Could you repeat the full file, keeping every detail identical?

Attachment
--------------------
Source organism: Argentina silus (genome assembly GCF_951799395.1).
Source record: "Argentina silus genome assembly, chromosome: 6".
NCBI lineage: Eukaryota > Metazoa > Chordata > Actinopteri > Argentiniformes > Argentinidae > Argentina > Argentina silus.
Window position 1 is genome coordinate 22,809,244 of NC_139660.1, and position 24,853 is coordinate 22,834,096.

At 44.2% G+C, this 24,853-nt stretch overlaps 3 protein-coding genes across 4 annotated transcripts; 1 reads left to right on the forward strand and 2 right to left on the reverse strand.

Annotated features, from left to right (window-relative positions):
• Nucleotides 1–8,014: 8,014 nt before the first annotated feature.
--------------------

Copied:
Source organism: Argentina silus (genome assembly GCF_951799395.1).
Source record: "Argentina silus genome assembly, chromosome: 6".
NCBI lineage: Eukaryota > Metazoa > Chordata > Actinopteri > Argentiniformes > Argentinidae > Argentina > Argentina silus.
Window position 1 is genome coordinate 22,809,244 of NC_139660.1, and position 24,853 is coordinate 22,834,096.

At 44.2% G+C, this 24,853-nt stretch overlaps 3 protein-coding genes across 4 annotated transcripts; 1 reads left to right on the forward strand and 2 right to left on the reverse strand.

Annotated features, from left to right (window-relative positions):
• Nucleotides 1–8,014: 8,014 nt before the first annotated feature.